As for the portrayal of pre-marital sex, it might not be so disparate from reality as many Desis would like to believe, as Nita J. Kulkarni blogs.
No matter how much parents rave and rant about the evils of western influences, and the decline of Indian culture, the facts are that the desire to interact and romance the opposite sex is natural and has always existed in India! By denying the existence of such natural feelings parents are alienating their children. In fact I did not include an interview due to a lack of space, that of an eighty year old gentleman. He told me that too much fuss was being made about premarital sex. It was not a modern affliction, he said, it existed in his day and age too. He lost his virginity at age 17 he said, several years before marraige and it wasn’t with a prostitute. This was the first time he was confessing it to anyone though. The only change now (he told me) is that sex has been dragged out into the open and youngsters do not pretend its wrong. This is a good thing according to him because it could be the beginning of the end of hypocrisy.

What the old man calls hypocrisy is, actually, so embedded in the Desi community (including the Desi diaspora of which I am a part), especially the Muslim Desi community, that a young Pakistani who drunkenly murdered a white man in 2005 actually said, in reference to drinking and being a in a premarital romantic relationship, that "In our religion you don't tell your parents. They might get upset." He didn't say that drinking and romance prior to marriage were forbidden in the religion, he said that talking about it was forbidden. This, to me, represents the embedded gag order under which Desis, especially Muslims, live. Taking the dichotomy of appearance (i.e. "we don't talk about that") vs. reality into consideration, the criticism is a poignant example of cultural synecdoche.

Alcohol is perhaps even more stigmatized than sex, but even that is changing. The consumption of alcohol by young Muslims is called a plague here, and yet the stigma is still real, as Austin Cline details in several interviews with young Muslims.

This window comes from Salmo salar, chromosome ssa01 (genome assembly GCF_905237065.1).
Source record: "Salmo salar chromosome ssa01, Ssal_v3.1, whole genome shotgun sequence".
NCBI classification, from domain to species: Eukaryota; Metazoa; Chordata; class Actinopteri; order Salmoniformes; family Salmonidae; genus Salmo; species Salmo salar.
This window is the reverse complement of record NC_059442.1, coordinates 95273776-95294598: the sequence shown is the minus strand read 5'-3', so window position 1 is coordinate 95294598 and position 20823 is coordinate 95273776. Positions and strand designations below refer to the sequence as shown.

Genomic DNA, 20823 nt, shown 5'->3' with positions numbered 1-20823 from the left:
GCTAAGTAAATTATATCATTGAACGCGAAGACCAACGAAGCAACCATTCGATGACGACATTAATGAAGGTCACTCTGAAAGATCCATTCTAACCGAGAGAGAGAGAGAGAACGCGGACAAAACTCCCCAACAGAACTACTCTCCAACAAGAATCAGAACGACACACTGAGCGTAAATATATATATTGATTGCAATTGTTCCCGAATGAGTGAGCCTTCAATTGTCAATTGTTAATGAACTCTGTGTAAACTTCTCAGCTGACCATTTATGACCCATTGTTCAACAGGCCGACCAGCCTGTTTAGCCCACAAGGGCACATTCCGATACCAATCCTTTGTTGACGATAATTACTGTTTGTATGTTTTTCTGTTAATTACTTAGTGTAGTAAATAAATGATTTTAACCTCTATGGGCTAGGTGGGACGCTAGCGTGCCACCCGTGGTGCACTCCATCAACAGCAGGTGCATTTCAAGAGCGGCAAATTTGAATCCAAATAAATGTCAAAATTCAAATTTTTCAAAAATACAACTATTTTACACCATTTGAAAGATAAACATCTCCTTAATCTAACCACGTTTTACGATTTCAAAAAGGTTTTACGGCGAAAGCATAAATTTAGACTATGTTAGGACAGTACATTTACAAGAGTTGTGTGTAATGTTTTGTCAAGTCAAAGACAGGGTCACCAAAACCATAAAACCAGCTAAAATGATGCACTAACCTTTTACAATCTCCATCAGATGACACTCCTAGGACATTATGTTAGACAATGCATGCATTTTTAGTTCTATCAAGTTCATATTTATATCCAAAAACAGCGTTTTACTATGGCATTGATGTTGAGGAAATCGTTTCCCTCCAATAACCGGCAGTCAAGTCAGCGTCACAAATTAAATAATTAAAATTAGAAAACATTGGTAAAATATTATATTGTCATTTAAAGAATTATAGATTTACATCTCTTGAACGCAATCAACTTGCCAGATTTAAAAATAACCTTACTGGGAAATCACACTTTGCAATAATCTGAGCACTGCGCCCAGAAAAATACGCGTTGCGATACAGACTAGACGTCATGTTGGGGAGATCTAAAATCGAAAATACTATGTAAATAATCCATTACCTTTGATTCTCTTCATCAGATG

The second criticism, that of the use of Islamic phrases in Bollywood soundtracks, is not an easy one to tackle. I've heard other Indian songs use the word "Allah" and found it jarring. Theologically speaking, it's irreverent, but I know of no one who regularly watches Indian movies who cares. It could simply be a desensitization on their part, or a lack of exposure to Bollywood on mine. In any case, my knowledge of Hindi is not enough to know whether or not Islamic Arabic phrases are used in day-to-day life in a manner to which I am not accustomed.

The third criticism is easily answered via a quick glance at Bollywood. All the movies are ludicrous and over-the-top. Every single movie is a romance or is romantic in nature in a society in which most of marriage is arranged (more than 95% according to this, and 80-90% according to this). Bollywood films are intended to be romps in escapism more than a realistic depiction of reality.

In the end, no matter how much I might dislike Bollywood, there is a flip side of the story. Even though media portrayals might deride true feminism, there was a movie that sent an empowering message for women, and Indian soap operas seem to help rural Indian women develop more feminist attitudes. India's feminist scene is also quite vibrant, with groups such as the Gulabi Gang taking matters into their own hands. I suppose that since Bollywood is here to stay, even "haters" like me would better serve others by offering constructive criticism instead of hoping that Bollywood stops making movies, or completely revamps everything.

BS Factor:
The number of bangles I own...

I'll admit it, I imagine myself as graceful as some of the Bollywood actresses when I wear Desi clothes. Also, this is an old picture. I own a lot more bangles now.